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New Study Finds Larger Packaging Leads To Overeating

by Rudy Sanchez on 01/04/2022 | 2 Minute Read

If you’ve ever busted open a large bag of potato chips and munched away straight from the bag without noticing how many portions you’re really eating, you’re not alone. 

A study recently published in the American Journal of Public Health has found that packaging sizes and portions for “junk” and fast foods have changed little since 2002. Researchers also discovered that larger pieces of packaging encouraged consumers to overeat, resulting in increased rates of obesity.

Authors Lisa Young and Marion Nestle of the Department of Nutrition and Food Studies from New York University found that foods packaging and portion sizes have increased from 2-to-5 fold since first introduced to the market. Coca-cola, for example, was initially offered in a 6.5-ounce bottle; now, the Atlanta-based soda maker offers Coca-Cola in single-sized packaging ranging from 7.5 to 24 fluid ounces. The study also notes that, according to the Dietary Guidelines for Americans, nearly 74% of Americans are either overweight or obese. The authors previously found a parallel in the rise of obesity and bigger portions from a previous study back in 2002, and little has changed since then.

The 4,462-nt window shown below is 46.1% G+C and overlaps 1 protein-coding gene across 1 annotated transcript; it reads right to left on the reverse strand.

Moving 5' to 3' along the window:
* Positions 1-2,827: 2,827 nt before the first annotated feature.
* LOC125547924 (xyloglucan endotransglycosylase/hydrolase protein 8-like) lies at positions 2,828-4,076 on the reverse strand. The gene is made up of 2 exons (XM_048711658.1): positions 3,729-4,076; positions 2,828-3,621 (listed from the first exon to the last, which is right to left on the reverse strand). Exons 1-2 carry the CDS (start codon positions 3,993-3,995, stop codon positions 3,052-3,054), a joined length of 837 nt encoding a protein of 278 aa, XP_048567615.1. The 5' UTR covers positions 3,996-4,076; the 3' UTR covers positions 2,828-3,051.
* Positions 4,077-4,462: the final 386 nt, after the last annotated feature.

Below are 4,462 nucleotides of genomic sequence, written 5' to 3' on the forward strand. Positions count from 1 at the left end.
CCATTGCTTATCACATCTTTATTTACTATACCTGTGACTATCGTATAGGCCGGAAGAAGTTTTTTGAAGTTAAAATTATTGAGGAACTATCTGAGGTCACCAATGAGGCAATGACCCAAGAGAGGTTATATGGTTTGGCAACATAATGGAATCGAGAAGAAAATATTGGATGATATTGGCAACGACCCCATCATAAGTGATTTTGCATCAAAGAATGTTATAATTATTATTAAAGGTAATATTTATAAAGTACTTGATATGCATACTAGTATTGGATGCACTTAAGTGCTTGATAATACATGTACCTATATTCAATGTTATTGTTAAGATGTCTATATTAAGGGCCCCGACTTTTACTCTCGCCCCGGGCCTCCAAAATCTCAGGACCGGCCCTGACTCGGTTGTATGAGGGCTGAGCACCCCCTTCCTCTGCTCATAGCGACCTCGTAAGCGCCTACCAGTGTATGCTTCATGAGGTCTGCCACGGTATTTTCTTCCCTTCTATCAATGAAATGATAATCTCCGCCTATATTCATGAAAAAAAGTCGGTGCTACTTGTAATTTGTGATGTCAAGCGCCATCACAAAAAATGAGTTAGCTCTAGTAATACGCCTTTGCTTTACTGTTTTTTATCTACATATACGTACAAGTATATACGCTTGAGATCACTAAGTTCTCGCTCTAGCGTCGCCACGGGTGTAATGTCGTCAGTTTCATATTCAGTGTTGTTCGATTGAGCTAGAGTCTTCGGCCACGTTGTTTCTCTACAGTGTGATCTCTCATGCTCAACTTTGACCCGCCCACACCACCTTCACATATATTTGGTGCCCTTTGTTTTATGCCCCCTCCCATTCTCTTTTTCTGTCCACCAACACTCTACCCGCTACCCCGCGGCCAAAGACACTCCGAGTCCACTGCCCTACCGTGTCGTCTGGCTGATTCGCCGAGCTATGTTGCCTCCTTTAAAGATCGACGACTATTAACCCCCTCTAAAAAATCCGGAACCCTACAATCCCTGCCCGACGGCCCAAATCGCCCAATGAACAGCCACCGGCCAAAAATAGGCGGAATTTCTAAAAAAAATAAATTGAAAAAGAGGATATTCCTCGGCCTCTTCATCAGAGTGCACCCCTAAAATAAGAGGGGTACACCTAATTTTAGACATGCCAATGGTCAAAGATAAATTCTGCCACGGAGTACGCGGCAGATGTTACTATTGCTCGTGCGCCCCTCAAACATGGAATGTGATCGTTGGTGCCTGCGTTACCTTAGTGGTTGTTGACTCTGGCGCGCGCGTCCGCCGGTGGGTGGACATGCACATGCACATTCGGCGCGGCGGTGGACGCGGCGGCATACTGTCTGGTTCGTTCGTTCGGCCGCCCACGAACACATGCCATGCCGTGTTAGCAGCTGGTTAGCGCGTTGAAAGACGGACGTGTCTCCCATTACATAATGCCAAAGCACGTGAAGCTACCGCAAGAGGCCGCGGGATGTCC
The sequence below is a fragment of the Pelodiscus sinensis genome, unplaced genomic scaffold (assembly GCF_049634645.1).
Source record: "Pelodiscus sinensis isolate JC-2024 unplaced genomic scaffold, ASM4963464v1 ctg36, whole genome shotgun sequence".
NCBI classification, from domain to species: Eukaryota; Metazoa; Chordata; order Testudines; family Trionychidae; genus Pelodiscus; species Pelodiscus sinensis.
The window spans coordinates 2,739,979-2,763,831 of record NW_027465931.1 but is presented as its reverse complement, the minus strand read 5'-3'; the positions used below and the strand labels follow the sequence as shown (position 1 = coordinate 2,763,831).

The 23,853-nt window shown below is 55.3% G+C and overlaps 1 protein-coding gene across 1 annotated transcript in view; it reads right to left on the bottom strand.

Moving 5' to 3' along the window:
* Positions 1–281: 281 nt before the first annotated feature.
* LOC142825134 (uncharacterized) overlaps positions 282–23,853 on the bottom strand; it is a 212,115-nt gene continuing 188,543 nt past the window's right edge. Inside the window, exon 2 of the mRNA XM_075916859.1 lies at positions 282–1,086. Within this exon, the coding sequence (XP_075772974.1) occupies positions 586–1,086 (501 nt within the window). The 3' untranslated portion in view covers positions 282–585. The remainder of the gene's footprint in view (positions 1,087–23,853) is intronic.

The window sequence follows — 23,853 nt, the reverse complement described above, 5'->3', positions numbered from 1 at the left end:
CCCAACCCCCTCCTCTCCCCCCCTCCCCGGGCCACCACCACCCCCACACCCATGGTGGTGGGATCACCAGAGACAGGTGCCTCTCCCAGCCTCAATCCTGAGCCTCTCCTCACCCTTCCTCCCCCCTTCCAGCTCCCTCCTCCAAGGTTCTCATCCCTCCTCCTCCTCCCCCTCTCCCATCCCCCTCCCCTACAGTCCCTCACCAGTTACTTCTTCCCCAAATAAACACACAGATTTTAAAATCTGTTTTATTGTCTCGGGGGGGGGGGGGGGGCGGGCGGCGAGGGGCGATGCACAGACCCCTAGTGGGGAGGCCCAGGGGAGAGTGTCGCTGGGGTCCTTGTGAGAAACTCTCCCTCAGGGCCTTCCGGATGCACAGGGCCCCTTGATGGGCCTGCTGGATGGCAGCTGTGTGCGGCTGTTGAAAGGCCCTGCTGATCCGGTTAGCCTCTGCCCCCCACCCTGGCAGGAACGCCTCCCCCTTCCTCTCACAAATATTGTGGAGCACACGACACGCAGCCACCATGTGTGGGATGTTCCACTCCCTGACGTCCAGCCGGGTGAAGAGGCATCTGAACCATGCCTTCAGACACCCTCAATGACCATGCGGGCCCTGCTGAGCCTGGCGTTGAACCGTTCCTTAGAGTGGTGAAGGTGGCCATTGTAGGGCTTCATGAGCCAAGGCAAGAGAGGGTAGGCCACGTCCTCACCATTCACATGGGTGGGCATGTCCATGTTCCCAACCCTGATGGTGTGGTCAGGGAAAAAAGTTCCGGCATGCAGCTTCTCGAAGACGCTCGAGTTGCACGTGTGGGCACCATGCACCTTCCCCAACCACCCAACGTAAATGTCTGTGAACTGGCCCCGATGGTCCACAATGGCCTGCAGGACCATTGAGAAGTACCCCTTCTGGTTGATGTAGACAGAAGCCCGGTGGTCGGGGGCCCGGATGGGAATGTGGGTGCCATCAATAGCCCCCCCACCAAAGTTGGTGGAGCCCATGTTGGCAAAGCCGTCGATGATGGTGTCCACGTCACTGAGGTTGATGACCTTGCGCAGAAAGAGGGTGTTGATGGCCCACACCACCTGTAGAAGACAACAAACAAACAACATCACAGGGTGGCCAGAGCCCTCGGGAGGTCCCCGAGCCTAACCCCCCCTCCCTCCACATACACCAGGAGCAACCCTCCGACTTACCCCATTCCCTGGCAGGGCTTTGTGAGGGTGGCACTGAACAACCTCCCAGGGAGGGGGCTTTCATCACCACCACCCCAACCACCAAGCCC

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Recommendations in the study include regulations that limit packaging sizes, eliminate oversized offerings, financially incentivize the purchase of smaller options, and restrict the marketing of large portions towards children. 

Finally, the authors note that educational campaigns aren't enough to address overeating, and public health officials have historically faced strong resistance to smaller portions from brands and consumers. New York City implemented a cap on soda sizes in 2012, which was quickly challenged and ultimately overturned in court.

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